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Baltimore County News

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Date: Jan 30, 2017

By Dr. S. Dallas Dance, Superintendent, Baltimore County Public Schools

Last year, BCPS used Stakeholder Survey data to guide school improvement, identify staff training areas, improve office safety, and help staff work better together. Your responses can help us improve even more! We want to hear from students in Grades 4-12, parents, community members, and staff.

Available online through March 3, the survey is anonymous and takes five minutes or less on a phone, tablet, or computer. New this year, the survey is available for students, parents, and community members in 16 languages: Amharic, Arabic, Burmese, Chinese, English, French, Gujarati, Korean, Nepali, Russian, Spanish, Tagalog, Urdu, Uzbek, Vietnamese, and Yoruba.

In addition to your role as a community member, if you are a parent or staff member, you are encouraged to take the survey more than once to reflect those different roles.

I want to hear from our whole community. Please take the survey by March 3, and encourage others to share their voices!

The County Executive’s statement is below:

“Like many of us, the issue of immigration has personal connections.  In 1906, my grandfather arrived in this country at the age of eighteen aboard the German vessel Rheine. His name was David Kamenetz.  Although he emigrated from Zagar, Russia, escaping czarist persecution, he bore the name of his forefathers’ town of Kamenetz-Podolsk, once part of Russia but now a city of 100,000 in the western Ukraine.

Grandpa settled in Jewish Baltimore and became a tailor.  As a ‘greenhorn,’ he married an American woman, but never became a citizen. He lived through two World Wars, the Great Depression, operated Kay’s Tailors in Hamilton. He paid his taxes and obeyed the laws.  He practiced his religion, raised his family, and educated his four children.  Grandpa loved this country as the greatest place on earth.

When Grandpa first arrived, he went through Ellis Island, where he could see Lady Liberty welcoming him.  The plaque at the base of the Statue of Liberty reads: ‘Give me your tired, your poor, your huddled masses yearning to breathe free, the wretched refuse of your teeming shore. Send these, the homeless, tempest-tossed to me, I lift my lamp beside the golden door!’  I would not be here today had the United States of America not lifted her lamp beside that golden door for my family. This past weekend, Lady Liberty wept.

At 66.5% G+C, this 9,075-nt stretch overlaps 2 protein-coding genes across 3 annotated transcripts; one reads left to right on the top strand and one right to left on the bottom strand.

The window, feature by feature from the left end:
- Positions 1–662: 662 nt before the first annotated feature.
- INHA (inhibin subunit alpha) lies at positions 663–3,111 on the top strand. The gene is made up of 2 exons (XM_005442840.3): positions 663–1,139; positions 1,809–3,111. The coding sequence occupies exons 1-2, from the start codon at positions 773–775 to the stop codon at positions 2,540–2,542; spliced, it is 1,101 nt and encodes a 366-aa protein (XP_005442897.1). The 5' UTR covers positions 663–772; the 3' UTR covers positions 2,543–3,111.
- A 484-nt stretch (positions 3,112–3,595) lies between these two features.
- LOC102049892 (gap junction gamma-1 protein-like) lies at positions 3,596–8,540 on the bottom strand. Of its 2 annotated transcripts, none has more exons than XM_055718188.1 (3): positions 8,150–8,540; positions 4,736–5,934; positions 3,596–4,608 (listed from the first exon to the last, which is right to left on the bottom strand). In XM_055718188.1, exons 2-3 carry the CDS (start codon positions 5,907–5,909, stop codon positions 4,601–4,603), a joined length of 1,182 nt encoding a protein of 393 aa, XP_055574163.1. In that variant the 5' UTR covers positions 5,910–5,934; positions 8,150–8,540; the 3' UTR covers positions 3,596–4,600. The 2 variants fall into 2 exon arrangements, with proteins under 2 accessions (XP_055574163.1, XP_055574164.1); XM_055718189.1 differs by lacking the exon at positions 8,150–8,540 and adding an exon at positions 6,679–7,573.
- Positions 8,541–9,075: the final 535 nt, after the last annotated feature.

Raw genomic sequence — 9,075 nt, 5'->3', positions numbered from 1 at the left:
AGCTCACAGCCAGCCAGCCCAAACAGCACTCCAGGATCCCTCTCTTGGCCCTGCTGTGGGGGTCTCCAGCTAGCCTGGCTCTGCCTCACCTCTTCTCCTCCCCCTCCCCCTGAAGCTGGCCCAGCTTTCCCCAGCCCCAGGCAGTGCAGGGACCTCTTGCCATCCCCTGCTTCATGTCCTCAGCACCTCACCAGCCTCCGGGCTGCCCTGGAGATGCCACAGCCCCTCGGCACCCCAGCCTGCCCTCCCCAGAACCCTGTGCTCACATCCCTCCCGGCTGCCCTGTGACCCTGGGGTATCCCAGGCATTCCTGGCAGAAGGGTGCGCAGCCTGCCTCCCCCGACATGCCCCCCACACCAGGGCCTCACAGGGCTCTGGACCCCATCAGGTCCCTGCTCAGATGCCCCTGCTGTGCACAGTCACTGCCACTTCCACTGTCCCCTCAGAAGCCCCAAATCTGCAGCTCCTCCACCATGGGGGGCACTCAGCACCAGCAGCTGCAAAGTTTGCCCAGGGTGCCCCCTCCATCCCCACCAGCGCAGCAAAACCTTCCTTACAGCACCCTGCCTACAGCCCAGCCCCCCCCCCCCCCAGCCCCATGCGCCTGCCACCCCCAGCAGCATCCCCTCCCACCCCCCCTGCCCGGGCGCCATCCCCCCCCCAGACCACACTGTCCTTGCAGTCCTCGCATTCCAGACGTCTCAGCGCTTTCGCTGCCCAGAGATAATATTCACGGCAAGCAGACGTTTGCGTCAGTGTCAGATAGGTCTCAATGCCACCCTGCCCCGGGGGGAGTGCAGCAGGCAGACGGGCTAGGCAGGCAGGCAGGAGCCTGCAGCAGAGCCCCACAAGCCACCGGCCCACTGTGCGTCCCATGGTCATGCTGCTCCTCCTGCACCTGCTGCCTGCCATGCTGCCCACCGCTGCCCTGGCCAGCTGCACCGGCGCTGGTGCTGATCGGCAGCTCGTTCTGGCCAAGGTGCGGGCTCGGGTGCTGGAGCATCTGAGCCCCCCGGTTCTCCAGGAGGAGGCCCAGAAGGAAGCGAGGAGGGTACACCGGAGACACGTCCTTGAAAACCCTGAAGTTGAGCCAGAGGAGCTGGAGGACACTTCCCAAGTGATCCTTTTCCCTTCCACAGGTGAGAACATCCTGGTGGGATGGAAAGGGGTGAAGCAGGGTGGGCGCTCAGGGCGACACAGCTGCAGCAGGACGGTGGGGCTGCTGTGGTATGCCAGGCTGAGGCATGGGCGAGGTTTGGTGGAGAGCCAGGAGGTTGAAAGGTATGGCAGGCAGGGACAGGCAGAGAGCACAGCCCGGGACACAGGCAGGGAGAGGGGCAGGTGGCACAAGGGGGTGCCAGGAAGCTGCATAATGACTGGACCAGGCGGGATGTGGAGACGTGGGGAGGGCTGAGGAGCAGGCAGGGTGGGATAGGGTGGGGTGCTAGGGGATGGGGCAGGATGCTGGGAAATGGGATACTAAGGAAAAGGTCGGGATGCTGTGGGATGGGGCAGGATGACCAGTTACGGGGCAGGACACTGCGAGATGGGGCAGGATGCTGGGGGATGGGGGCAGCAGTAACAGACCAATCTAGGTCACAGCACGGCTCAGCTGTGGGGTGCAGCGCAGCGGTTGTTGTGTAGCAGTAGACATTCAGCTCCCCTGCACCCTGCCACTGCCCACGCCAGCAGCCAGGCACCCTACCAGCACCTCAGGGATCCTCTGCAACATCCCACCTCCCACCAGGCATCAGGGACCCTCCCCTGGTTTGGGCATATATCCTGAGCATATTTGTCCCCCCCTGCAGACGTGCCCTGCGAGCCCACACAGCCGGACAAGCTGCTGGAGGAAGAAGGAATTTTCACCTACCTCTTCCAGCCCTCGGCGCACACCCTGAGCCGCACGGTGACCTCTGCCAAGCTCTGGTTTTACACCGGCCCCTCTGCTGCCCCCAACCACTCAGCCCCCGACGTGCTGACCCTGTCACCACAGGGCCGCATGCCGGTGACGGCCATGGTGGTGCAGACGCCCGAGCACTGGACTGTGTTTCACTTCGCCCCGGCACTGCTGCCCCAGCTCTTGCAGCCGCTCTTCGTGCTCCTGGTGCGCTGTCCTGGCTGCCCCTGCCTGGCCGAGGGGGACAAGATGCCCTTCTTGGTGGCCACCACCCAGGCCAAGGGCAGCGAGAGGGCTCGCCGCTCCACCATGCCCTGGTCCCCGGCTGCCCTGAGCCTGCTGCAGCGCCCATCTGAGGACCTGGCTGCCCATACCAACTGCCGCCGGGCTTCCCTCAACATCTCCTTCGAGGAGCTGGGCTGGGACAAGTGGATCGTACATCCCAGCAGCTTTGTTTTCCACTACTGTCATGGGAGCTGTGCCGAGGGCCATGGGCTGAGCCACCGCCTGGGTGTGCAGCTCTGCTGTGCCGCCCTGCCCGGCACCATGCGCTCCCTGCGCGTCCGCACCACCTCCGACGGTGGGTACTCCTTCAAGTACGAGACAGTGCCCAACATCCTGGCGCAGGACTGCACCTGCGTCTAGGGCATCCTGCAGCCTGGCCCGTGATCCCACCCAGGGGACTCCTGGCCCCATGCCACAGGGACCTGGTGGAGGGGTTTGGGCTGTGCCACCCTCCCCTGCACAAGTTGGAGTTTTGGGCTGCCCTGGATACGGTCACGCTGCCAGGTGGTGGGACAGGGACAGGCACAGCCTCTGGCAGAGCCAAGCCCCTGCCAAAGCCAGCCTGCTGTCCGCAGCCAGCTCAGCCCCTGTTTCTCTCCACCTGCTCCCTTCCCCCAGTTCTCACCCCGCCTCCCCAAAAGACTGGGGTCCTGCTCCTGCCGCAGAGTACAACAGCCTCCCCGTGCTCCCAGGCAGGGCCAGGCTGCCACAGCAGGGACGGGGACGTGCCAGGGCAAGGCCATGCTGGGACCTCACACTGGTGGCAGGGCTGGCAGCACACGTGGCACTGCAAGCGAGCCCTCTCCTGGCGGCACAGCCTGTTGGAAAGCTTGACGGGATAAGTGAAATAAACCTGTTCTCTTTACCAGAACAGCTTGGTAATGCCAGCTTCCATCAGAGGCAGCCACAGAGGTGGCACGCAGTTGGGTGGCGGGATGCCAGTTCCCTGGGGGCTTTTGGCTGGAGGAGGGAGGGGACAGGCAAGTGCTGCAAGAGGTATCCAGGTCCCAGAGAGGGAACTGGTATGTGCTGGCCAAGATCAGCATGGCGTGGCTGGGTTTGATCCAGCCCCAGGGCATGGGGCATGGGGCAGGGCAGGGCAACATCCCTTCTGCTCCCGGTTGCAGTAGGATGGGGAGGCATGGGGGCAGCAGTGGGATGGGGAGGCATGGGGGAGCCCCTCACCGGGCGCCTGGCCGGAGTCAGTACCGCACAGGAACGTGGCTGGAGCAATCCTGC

President Trump’s executive order imposing a Muslim ban is an affront to the very values that make us proud to be Americans.  Our Founding Fathers were united in the belief that America’s pluralism would be its north star. In his seminal work, 'Common Sense,' Thomas Paine wrote that this place called America would be a refuge for the ‘persecuted lovers of civil and religious liberty.’ 

For nearly two hundred and fifty years, generations of immigrants have arrived on our shores and built the strongest nation in the world.  Every family has a David Kamenetz.  This is our story. This is who we are and what we must remain.”

Construction and welding apprentices prepped through training grant 

A new Baltimore County training program will prepare workers for apprenticeship programs in high-demand construction and welding careers. The program focuses on participation by veterans, ex-offenders, low literacy and low income individuals and people with disabilities. The core training prepares welding workers, highway maintenance workers, pipe layers, construction equipment operators, electricians, carpenters, and masons.

Baltimore County’s American Job Centers in Randallstown, Hunt Valley and Eastpoint will identify job seekers who can benefit from the training and want to pursue a registered apprentice program in construction careers.  The Community College of Baltimore County (CCBC) will provide the training.

“Baltimore County’s workforce development programs are laser-focused on matching motivated workers with jobs. There is high demand for workers in heavy construction. This program offers a new career pathway for individuals looking for a fresh start,” said Baltimore County Executive Kevin Kamenetz.  

First year Registered Apprentices average $15.00 per hour in wages. All participants completing the training will obtain an industry-recognized credential or certificate of completion.

Training is funded through a $184,400 grant to the Baltimore County Department of Economic and Workforce Development from the Maryland Department of Labor, Licensing and Regulation, through the Highway or Capital Transition Construction Skills competitive grants process.

The grant will be presented to the Baltimore County Council for discussion at its work session January 31. 

Revised September 11, 2017